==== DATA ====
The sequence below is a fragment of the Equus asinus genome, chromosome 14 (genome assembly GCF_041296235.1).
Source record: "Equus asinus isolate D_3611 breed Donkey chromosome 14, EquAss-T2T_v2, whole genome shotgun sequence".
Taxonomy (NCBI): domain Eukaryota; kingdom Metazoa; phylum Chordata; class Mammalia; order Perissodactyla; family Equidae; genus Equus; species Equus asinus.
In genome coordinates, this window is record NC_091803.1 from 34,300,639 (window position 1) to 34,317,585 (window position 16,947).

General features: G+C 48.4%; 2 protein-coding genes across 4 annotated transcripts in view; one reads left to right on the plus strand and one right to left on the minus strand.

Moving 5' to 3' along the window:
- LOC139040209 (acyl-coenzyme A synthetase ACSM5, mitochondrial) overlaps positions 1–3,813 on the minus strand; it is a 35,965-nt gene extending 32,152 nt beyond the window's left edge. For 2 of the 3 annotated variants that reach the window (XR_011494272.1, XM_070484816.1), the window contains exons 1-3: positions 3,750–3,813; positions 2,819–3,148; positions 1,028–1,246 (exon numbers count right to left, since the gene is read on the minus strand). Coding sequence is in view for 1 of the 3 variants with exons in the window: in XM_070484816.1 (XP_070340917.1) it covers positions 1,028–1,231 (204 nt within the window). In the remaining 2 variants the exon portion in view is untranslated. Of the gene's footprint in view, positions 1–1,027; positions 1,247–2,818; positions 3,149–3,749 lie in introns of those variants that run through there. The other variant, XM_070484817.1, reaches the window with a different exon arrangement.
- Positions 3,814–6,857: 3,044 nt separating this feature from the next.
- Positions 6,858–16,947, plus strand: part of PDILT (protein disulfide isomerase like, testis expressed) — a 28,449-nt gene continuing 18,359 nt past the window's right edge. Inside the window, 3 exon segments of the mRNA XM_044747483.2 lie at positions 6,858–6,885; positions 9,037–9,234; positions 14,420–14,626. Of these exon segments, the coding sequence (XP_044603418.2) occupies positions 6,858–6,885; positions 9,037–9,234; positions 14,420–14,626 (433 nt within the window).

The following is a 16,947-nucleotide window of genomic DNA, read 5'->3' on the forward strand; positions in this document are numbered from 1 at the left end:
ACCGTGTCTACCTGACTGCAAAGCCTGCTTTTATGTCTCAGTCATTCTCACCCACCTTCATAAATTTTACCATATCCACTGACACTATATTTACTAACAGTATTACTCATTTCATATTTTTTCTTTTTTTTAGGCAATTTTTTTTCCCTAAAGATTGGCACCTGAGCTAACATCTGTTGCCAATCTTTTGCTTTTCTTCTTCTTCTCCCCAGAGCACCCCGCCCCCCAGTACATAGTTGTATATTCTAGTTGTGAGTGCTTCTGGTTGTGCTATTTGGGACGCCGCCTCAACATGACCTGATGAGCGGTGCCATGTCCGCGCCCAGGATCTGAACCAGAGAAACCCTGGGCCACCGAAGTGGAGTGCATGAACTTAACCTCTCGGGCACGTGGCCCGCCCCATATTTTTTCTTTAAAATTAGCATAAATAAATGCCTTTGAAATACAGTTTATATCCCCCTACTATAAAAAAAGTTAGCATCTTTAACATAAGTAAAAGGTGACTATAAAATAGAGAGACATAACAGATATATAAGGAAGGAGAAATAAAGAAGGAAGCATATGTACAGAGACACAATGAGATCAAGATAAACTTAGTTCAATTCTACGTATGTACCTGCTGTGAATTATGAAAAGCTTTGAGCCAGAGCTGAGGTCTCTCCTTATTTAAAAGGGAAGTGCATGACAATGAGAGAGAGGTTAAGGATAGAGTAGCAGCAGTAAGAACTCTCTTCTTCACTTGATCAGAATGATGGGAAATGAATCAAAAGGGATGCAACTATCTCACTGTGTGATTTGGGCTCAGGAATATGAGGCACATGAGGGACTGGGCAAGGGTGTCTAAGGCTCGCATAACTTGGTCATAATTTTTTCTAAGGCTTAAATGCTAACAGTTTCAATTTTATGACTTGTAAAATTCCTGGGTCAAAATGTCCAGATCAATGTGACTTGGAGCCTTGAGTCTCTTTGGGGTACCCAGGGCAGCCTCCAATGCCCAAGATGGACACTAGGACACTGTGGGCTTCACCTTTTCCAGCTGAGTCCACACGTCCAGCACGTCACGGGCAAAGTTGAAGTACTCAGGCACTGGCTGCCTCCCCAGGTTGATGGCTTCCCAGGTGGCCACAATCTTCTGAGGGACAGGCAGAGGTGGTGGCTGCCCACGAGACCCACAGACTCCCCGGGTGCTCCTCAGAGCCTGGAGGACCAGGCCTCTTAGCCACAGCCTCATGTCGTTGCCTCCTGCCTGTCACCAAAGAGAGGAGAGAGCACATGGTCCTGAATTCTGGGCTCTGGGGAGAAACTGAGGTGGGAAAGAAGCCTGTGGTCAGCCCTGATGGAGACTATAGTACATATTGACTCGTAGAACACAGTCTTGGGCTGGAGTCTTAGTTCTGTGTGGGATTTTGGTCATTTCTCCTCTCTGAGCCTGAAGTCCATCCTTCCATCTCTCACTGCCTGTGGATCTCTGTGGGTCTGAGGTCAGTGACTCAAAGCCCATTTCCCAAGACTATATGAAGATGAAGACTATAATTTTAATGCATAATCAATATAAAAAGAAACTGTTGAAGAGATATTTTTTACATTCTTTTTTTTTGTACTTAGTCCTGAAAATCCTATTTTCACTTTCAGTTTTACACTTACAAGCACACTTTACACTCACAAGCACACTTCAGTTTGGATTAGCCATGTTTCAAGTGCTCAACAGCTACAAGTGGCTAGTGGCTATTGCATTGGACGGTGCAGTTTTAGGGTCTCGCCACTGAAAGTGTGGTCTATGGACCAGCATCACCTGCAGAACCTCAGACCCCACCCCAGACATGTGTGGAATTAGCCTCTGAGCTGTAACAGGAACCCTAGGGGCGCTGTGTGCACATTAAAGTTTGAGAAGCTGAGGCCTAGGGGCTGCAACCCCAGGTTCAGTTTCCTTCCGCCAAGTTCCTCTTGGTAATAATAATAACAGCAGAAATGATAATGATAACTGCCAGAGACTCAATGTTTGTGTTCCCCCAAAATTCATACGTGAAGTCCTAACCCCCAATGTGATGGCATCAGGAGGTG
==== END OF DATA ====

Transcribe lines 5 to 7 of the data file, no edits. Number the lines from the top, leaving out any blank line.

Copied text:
General features: G+C 48.4%; 2 protein-coding genes across 4 annotated transcripts in view; one reads left to right on the plus strand and one right to left on the minus strand.

Moving 5' to 3' along the window:
- LOC139040209 (acyl-coenzyme A synthetase ACSM5, mitochondrial) overlaps positions 1–3,813 on the minus strand; it is a 35,965-nt gene extending 32,152 nt beyond the window's left edge. For 2 of the 3 annotated variants that reach the window (XR_011494272.1, XM_070484816.1), the window contains exons 1-3: positions 3,750–3,813; positions 2,819–3,148; positions 1,028–1,246 (exon numbers count right to left, since the gene is read on the minus strand). Coding sequence is in view for 1 of the 3 variants with exons in the window: in XM_070484816.1 (XP_070340917.1) it covers positions 1,028–1,231 (204 nt within the window). In the remaining 2 variants the exon portion in view is untranslated. Of the gene's footprint in view, positions 1–1,027; positions 1,247–2,818; positions 3,149–3,749 lie in introns of those variants that run through there. The other variant, XM_070484817.1, reaches the window with a different exon arrangement.